$20 million investment to improve Gold Coast waterways

sand bypass system

The Queensland Government is set to invest almost $20 million over the next 12 months to improve Gold Coast waterways, with dredging programs and pumping sand via the Sand Bypass System highlighted as key priorities.

Queensland Transport and Main Roads Minister, Mark Bailey, said completing dredging of the Coomera River to unlock superyacht access to the Gold Coast Marine Industry precinct, and a $3 million upgrade for the Sand Bypass Jetty were key priorities for the Gold Coast Waterways Authority in the 2019/20 financial year.

“The coast’s waterways are a $26 billion asset supporting the tourism, recreation and marine industries and the thousands of people who work in them.

“As a key boat building and servicing hub on Australia’s east coast, the Gold Coast Marine Industry precinct alone supports two and a half thousand jobs. That’s why we built the $10.3 million dredge management facility at Coomera, and are nearing completion on dredging the Coomera River.”

Mr Bailey said the list of projects would build on initiatives completed in 2018/19, including:

  • Dredging of the Canaipa Passage, a key navigation link between Moreton Bay and the Broadwater
  • Dredging of the Labrador Channel and the Coomera River downstream between Shipper Drive and the river mouth near Paradise Point and the Sovereign Islands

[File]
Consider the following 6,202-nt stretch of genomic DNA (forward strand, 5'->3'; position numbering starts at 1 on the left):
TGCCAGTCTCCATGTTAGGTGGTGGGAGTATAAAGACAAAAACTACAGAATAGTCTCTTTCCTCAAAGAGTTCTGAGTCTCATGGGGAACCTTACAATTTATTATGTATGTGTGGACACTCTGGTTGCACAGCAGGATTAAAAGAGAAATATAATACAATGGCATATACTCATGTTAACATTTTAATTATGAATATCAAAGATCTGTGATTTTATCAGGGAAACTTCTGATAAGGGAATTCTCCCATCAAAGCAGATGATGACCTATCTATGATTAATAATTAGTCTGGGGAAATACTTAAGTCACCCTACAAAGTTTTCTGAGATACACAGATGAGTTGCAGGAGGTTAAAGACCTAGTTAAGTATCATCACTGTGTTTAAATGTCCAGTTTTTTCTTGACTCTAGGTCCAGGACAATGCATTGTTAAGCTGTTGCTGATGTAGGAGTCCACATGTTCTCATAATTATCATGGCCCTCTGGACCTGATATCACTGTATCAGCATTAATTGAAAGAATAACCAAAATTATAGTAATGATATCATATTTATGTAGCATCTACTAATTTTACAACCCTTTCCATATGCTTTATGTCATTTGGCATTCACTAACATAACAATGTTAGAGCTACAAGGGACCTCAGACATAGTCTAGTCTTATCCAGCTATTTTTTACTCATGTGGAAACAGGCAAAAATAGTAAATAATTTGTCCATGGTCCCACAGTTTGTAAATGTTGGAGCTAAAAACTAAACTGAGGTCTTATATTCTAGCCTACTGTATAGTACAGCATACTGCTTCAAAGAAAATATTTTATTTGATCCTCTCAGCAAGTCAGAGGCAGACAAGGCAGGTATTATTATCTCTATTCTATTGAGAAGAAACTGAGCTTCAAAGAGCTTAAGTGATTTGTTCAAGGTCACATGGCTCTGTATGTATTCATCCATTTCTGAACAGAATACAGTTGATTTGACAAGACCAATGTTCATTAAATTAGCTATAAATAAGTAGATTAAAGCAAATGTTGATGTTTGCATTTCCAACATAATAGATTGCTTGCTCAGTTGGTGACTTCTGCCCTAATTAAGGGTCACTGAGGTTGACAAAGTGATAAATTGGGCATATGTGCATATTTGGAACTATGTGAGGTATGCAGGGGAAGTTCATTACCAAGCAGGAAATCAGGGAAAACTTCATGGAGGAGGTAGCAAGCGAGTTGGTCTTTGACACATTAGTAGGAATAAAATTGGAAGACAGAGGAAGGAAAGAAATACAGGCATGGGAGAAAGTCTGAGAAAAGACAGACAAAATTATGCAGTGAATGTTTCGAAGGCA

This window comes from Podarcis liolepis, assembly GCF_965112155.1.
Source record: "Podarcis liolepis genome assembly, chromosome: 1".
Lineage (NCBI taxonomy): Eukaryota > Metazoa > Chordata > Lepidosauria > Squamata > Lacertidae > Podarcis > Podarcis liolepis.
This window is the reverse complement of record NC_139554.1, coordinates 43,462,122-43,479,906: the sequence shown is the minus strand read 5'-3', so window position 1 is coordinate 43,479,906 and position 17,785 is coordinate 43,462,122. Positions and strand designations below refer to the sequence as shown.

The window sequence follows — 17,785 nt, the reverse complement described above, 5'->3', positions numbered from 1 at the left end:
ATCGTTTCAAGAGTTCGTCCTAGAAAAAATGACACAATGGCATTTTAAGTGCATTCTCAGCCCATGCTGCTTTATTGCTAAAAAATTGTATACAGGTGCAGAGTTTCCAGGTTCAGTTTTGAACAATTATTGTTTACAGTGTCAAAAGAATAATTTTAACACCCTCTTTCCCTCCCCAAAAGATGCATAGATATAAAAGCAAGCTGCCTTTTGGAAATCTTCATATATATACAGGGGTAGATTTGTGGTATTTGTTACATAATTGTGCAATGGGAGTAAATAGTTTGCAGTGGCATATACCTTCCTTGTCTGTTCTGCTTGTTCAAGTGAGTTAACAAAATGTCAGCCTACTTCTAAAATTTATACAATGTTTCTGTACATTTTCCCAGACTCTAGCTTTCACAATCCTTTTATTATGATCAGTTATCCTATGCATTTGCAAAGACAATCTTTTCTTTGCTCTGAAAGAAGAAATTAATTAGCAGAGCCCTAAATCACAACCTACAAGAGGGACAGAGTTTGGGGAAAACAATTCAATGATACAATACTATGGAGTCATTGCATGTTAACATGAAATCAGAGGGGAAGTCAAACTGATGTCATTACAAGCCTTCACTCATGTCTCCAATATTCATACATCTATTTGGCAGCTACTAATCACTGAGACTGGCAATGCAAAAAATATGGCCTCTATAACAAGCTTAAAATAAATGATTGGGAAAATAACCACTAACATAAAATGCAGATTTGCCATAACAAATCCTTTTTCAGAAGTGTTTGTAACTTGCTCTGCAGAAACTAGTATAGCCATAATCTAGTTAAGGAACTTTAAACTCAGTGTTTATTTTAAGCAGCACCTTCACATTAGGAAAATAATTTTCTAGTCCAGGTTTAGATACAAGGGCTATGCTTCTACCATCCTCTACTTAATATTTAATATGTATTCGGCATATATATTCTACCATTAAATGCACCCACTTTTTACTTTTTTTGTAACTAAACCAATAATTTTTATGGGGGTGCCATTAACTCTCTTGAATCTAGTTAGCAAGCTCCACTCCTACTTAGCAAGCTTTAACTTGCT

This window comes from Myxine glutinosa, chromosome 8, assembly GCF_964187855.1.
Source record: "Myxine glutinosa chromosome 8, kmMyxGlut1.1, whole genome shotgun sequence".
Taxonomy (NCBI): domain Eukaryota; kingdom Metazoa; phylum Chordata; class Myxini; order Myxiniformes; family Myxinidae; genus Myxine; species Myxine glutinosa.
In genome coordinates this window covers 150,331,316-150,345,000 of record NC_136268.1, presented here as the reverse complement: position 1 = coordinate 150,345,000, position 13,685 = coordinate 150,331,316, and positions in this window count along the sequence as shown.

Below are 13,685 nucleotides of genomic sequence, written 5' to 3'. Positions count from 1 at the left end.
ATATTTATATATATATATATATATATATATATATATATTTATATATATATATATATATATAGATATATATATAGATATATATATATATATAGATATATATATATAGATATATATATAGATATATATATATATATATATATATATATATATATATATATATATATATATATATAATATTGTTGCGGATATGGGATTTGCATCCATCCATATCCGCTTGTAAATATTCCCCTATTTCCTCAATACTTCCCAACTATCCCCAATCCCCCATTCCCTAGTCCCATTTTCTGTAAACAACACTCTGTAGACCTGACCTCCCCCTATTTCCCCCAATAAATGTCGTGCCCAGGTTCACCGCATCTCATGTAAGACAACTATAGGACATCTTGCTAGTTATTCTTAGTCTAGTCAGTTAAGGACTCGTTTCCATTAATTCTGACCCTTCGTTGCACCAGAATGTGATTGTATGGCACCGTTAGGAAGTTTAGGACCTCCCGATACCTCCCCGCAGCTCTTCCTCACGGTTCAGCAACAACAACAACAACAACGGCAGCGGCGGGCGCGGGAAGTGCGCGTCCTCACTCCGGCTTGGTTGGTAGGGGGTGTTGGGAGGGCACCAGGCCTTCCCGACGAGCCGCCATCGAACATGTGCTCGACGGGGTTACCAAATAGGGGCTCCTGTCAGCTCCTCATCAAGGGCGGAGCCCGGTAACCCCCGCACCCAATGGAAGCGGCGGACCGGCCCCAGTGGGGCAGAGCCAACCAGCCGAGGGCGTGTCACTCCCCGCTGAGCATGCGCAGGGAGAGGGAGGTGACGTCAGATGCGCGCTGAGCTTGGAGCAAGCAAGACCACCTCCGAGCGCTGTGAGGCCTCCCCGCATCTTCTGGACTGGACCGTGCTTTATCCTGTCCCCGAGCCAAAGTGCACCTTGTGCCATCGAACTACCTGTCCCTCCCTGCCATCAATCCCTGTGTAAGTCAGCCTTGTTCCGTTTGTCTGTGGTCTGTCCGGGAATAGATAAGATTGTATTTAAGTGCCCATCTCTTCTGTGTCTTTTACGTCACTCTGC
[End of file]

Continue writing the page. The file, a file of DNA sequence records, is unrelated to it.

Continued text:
• Pumping more than 667,000 cubic metres of sand north via the Sand Bypass System keeping the Seaway safe and navigable
  • Completion of Stage 4 of Doug Jennings Park bringing the total investment in this public open space to $5.7 million
  • Delivery of an expanded compliance program for anchored boats to ensure fair access and compliance with anchoring conditions
  • Responding to more than 28 reports of vessel-based oil pollution in line with first-strike response capabilities

Gold Coast Waterways Authority’s CEO, Hal Morris, said the authority was building on the value of that asset through activities like its dredging program, the continuous operation of the Sand Bypass System to keep the Seaway open and assessing and granting permits to use the waterways and foreshores for events.

“People live around, work and play on our waterways, which is why we invest time and money in keeping them safe and navigable,” Mr Morris said.

Mr Morris said that in the coming financial year 2019/20 GCWA will also:

  • Commission the pilot solar array at the Sand Bypass System to help reduce electricity bills
  • Pump another 500,000 cubic metres of sand north via the Sand Bypass System
  • Continue to maintain more than 2,000 buoys, beacons and marine signs under the Aids to Navigation program
  • Continue to monitor anchoring and mooring of vessels to ensure fair access to designated areas
  • Ensure first-strike pollution response capabilities remain up-to-date
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